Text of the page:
For Some Appendicitis Cases, Antibiotics May Do the Trick

A new study finds that using antibiotics as an initial treatment is safe, effective and can help some appendicitis patients avoid surgery.

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Since 1889, appendectomy — the surgical removal of the appendix — has been the go-to treatment for acute appendicitis. But a new study finds that going under the knife may not be necessary. For two-thirds of patients, antibiotics may work just as well, or better, than surgery.

Researchers from the Nottingham Digestive Diseaeses Centre NIHR Biomedical Research Unit report that patients with uncomplicated appendicitis may be safely and effectively treated initially with standard antibiotics. Using antibiotics also significantly reduces the risk of complications and death, compared with surgery, the researchers found. For complicated cases, however — those involving perforated appendixes, for example — still need surgical removal.

To compare outcomes, the researchers performed a meta-analysis of four randomized controlled trials involving a total of 900 adult patients with uncomplicated acute appendicitis. Of the 900 participants, 470 received antibiotics and 430 had surgery.

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The researchers found that 63% patients who received initial antibiotic treatment were symptom-free after a year and avoided appendectomy. They also had a 31% lower risk of complications compared with the appendectomy group.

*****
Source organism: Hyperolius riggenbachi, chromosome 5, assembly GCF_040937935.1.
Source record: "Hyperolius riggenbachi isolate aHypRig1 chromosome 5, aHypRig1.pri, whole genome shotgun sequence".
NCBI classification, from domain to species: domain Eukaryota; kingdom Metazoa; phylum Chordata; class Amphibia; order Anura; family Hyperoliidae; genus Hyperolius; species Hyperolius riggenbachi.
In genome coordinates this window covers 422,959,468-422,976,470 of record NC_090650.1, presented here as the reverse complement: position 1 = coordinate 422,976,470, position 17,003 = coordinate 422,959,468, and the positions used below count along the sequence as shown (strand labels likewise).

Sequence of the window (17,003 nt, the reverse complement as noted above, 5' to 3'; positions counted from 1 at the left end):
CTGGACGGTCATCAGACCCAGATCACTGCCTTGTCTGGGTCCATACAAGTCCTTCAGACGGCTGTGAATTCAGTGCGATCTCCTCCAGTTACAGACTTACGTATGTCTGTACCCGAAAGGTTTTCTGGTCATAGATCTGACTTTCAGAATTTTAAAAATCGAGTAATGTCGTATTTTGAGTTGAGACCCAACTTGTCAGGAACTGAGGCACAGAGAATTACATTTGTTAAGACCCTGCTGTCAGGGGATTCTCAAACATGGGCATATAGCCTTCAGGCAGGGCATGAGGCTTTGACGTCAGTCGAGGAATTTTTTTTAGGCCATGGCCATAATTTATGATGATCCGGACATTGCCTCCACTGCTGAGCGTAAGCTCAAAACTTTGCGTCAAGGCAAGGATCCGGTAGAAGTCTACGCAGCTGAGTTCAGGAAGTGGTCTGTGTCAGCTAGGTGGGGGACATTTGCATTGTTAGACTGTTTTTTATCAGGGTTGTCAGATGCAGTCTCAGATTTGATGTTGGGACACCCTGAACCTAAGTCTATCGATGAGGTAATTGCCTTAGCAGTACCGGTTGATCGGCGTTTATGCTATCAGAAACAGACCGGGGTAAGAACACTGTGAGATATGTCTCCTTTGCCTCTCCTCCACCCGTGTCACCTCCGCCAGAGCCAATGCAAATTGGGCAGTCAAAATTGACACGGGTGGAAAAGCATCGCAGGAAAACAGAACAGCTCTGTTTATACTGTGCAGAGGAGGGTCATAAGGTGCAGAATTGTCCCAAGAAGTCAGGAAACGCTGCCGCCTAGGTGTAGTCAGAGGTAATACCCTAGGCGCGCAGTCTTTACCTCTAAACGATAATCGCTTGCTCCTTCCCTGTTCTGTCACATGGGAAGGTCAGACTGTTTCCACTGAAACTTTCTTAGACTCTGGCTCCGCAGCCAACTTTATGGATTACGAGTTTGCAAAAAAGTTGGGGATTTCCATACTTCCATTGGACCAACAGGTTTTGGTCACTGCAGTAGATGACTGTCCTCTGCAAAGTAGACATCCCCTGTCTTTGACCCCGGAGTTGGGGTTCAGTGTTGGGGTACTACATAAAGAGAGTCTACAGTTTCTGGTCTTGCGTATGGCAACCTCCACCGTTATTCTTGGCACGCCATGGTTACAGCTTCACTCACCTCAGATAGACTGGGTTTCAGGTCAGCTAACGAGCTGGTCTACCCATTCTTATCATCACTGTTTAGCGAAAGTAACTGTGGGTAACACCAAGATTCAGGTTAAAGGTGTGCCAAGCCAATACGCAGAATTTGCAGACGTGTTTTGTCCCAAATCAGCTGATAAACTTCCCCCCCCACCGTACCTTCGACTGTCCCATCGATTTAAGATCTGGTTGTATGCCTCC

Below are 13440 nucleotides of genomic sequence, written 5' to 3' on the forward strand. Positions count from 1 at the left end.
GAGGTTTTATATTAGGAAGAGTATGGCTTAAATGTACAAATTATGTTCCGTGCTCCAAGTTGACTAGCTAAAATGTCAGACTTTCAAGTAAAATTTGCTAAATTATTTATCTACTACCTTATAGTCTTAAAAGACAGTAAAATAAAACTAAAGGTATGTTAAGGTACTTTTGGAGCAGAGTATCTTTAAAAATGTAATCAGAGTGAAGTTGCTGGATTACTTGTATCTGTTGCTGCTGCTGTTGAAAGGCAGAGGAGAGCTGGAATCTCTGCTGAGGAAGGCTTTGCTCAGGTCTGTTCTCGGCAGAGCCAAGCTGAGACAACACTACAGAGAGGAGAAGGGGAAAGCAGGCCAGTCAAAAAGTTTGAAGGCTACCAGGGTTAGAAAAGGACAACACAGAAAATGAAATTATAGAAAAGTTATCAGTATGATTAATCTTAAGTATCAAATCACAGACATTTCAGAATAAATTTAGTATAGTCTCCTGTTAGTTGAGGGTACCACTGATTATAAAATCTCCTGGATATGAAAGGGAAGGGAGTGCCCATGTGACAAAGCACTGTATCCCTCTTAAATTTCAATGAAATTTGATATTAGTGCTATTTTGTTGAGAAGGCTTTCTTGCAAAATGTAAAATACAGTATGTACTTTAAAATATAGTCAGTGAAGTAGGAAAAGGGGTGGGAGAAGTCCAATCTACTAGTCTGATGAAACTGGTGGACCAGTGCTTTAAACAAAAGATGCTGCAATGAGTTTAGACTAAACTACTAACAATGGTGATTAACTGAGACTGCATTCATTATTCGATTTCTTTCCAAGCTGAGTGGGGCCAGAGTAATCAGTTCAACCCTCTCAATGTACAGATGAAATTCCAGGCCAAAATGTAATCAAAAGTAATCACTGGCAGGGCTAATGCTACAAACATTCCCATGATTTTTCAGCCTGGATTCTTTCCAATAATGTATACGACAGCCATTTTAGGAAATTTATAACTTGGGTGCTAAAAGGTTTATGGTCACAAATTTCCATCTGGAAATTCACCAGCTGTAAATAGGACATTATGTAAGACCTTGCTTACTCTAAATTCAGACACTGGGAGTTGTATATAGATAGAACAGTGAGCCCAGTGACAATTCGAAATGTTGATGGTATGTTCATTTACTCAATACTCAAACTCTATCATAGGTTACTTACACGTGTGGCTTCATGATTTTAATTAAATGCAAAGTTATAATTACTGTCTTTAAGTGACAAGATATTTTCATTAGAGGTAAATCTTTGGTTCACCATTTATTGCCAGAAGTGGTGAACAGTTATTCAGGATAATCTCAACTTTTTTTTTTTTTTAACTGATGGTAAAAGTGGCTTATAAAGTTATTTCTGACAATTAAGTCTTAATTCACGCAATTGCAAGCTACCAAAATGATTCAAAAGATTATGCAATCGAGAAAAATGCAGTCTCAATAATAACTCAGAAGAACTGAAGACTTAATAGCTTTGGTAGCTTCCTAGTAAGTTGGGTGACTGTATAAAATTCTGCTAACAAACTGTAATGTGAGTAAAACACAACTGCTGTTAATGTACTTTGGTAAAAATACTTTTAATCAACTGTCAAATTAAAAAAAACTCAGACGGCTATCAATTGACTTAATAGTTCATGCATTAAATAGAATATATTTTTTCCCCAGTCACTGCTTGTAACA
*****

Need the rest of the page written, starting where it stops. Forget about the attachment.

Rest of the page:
However, about 20% of patients who were treated with antibiotics were eventually readmitted to the hospital with recurring symptoms: 13 ended up with complicated appendicitis and needed surgery. Three of the patients were successfully treated with another round of antibiotics, and four had a normal appendix.

In a corresponding editorial, Dr. Olaf Bakker from the Department of Surgery at the University Medical Center Utrecht in the Netherlands, said: “It is questionable whether a failure rate of 20 percent within one year is acceptable.” One major problem is that if antibiotics are used in patients who later require surgery, the delay can increase the risk of complications.

Bakker argues that further research is still needed and until then, “appendectomy for uncomplicated appendicitis will probably continue.”

(MORE: For Sinus Infection, Don’t Bother With Antibiotics)

Indeed, the results are not going to change the standard of care for appendicitis in the U.S., but the authors suggest that an “early trial of antibiotics merits consideration as the initial treatment option for uncomplicated appendicitis.”

The study was published in the April 5 online edition of British Medical Journal.

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